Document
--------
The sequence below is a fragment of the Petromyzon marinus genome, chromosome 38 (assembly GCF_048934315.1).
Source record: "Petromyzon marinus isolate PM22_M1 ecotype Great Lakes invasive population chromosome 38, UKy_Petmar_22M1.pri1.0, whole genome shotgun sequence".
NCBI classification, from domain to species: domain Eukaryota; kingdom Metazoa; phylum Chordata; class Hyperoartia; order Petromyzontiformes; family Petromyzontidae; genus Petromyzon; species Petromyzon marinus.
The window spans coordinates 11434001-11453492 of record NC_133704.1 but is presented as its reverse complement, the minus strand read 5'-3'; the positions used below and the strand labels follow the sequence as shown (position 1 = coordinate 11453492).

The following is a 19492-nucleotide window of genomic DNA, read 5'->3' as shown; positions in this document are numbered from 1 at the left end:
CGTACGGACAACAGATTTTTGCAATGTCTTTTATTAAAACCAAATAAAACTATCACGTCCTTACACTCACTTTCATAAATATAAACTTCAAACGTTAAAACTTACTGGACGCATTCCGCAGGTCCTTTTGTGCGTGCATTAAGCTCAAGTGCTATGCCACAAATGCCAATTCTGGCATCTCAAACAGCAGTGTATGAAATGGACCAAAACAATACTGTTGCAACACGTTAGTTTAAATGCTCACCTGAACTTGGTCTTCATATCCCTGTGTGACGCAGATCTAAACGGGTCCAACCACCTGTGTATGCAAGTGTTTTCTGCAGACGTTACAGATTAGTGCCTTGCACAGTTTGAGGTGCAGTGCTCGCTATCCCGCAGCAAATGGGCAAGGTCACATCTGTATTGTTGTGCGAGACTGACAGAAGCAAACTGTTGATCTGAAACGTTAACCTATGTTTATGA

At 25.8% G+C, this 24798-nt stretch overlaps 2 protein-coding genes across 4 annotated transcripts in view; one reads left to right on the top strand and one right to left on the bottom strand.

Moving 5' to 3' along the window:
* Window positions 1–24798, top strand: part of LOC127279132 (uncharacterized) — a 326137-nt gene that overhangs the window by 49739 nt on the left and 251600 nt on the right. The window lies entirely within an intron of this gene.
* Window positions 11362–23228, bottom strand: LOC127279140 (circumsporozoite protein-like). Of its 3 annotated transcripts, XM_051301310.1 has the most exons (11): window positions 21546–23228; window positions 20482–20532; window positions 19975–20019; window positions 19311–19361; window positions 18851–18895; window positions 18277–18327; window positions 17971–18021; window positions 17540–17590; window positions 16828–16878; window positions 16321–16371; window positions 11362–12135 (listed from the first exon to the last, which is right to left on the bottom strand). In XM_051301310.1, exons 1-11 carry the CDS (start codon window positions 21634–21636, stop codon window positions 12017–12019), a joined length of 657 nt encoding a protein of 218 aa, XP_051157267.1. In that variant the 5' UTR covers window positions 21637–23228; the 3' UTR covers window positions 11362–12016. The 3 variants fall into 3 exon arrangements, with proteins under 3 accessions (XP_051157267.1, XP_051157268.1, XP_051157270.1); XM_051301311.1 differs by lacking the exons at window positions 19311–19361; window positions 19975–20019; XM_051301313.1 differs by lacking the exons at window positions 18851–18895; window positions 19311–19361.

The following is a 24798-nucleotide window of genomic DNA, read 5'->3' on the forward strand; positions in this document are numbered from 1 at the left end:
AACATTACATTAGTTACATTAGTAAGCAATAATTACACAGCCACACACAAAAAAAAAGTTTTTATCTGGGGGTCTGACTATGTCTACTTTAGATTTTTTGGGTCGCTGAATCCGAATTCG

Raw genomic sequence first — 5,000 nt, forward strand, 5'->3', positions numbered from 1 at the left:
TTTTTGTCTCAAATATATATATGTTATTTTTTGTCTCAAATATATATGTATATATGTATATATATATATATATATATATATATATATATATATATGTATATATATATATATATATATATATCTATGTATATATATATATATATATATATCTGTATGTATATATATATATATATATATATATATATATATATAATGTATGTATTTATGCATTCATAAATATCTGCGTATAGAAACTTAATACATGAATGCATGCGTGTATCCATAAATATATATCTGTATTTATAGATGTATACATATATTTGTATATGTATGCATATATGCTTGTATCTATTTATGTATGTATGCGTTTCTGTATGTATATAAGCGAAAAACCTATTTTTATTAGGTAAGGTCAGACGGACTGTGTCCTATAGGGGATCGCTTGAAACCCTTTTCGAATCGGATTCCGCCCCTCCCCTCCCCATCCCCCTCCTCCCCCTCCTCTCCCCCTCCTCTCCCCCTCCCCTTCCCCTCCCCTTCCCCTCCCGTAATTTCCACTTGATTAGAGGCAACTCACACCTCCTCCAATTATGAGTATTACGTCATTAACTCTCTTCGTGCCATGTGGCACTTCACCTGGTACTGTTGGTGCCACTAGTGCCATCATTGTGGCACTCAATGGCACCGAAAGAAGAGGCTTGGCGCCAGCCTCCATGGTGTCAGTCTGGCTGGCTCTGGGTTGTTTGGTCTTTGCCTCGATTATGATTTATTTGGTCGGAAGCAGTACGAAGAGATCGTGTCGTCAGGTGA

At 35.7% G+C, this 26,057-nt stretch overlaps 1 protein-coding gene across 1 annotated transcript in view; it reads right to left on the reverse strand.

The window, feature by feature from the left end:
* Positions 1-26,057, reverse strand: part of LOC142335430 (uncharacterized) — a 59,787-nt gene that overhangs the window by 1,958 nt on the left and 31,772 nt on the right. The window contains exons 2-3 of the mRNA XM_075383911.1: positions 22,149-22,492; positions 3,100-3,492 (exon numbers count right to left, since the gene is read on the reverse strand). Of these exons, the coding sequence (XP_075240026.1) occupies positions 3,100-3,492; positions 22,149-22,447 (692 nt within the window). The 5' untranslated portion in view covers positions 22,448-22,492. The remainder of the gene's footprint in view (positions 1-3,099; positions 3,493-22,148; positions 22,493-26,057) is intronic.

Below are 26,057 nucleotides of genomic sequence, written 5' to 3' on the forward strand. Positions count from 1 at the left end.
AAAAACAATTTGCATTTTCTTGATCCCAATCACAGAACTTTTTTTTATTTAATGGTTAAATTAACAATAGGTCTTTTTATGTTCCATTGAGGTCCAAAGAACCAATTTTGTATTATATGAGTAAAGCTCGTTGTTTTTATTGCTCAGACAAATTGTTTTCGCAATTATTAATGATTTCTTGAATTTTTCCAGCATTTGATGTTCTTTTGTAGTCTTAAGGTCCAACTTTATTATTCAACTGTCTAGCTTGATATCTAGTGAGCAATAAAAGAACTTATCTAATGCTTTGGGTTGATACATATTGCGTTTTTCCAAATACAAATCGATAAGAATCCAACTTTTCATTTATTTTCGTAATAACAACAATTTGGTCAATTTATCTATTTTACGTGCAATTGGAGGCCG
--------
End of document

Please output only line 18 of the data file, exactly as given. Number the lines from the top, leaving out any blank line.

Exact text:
Below are 26,057 nucleotides of genomic sequence, written 5' to 3' on the forward strand. Positions count from 1 at the left end.